The Slaying of Olaf Howardson
Now Thorbiorn Thiodrekson rode every summer to the Thing with his men; he was a mighty chief, of great stock, and had many kinsmen.
In those days Guest Oddleifson dwelt at the Mead on Bardstrand; he was a great sage, and wise and, well-befriended, the most foreseeing of all men, and had rule over many.
Now the same summer that the father and son shifted their dwelling Thorbiorn rode to the Thing a-wooing, and craved the sister of Guest Oddleifson. Guest was cold over the match, saying that Thorbiorn was little to his mind because of his injustice and violence; but whereas many furthered Thorbiorn in his wooing, Guest gave him this choice, that the match should be if he promised by hand given to lay aside his injustice and. wrongdoing, and to render his own to each man, and hold by law and right; but if he would not bring himself to this, then was Guest to be quit of the bargain, and the match to be clean voided.
Thorbiorn assented hereto, and the bargain was struck on these terms. Then Thorbiorn rode from the Thing home with Guest to Bardstrand, and the wedding was holden in the summer, and that was the best of bridals.
But when these tidings were known in. Icefirth, Sigrid and Thoralf her kinsman take counsel together, and summon the bonders, and let appraise for Sigrid her goods out of Bathstead. and thereafter she fared to Thoralf at Loonsere.
So when Thorbiorn came home to Bathstead he was wondrous wroth that Sigrid was gone; and he threatened the bonders with measureless evil in that they had appraised those goods, and he grew as hard as hard might be, for he deemed his might waxen by this alliance of his.
Master Howard's live stock was very wild that summer, and on a morning early the herdsman came in, and Olaf asked how it went with him. "So it goes," quoth he, " that there is a deal of the beasts missing, and I may not do both at once, seek for those that are lost, and heed them that are found." "Keep a good heart, fellow," answered Olaf, "heed what thou hast, and I will go seek the missing."
Now by this time he was grown to be the most hopeful of men, and the goodliest to look on, and both big and strong: he was eighteen winters old. So Olaf took his axe in his hand, and went down along by the firth till he came to Loonsere, and there he sees that those sheep are all gotten to the place where they first came aland; so he turned toward the house early in the morning-tide, and smote on the door, and thither came Sigrid, and greeted him well, and well he took her greeting.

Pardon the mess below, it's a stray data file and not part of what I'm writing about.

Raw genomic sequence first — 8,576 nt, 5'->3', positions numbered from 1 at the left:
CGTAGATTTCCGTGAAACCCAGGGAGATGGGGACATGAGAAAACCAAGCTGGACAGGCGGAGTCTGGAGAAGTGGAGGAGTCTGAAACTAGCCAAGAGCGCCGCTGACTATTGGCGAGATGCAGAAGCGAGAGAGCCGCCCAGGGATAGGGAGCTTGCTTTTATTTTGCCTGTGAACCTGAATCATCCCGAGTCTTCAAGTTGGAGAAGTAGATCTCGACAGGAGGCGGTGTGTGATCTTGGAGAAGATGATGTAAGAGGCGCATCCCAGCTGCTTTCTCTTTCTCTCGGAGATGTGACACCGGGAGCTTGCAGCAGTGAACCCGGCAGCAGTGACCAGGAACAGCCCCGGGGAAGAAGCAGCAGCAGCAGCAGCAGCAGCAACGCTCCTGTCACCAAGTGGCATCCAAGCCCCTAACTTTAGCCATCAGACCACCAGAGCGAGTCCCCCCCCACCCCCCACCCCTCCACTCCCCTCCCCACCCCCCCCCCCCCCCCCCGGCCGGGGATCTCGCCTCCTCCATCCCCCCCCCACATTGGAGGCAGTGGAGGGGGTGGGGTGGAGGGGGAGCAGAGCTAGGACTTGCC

But now when they had talked awhile, Sigrid said: "Lo a boat coming over the firth, and therein I see clearly Thorbiorn Thiodrekson and Vakr his kinsman; and I can see their weapons lying forward in the prow, and Warflame is there, Thorbiorn's sword; and now either he will have done an ill deed or be minded for one; wherefore I pray thee Olaf meet him not; this long while have ye been ill seen one of another, and belike matters will not be bettered since ye were at the appraising of the goods for me from Bathstead."
Olaf answered : "I fear not Thorbiorn whiles I have done him no wrong, and but a little way will I run before him alone."
"A brave word of thine" she said, "that thou, a lad of eighteen winters, must needs yield nought before one who is any man's match in fight, and beareth a sword whose stroke will not be stayed by aught; yea, and I deem that if their intent is to meet thee, as indeed my mind forebodes me, wicked Vakr will not sit idle by the fight."
Olaf answered : "I have no errand with Thorbiorn, and I will not go meet them, yet if we do meet, thou shalt have to ask after brave deeds if need there be."
"Nay, I shall never ask thereof," said Sigrid.
Then Olaf sprang up quickly, and bade her live long and happy, and she bade him farewell; and therewith he went down to the foreshore whereas lay the sheep; and Thorbiorn and Vakr were come to land now, over against that very place; so he went his ways down to the boat and met it, and drew it up under them on to the beach. Thorbiorn greeted Olaf well, and he took the greeting, and asked whither away, and Thorbiorn said he would go see his sister Thordis. "So go we all together," said Olaf; "it falleth amiss, because I must needs drive my sheep home; and verily it might well be said that sheep-drovers shall be getting great men in Icefirth if thou shouldst lower thyself so far as to take to that craft."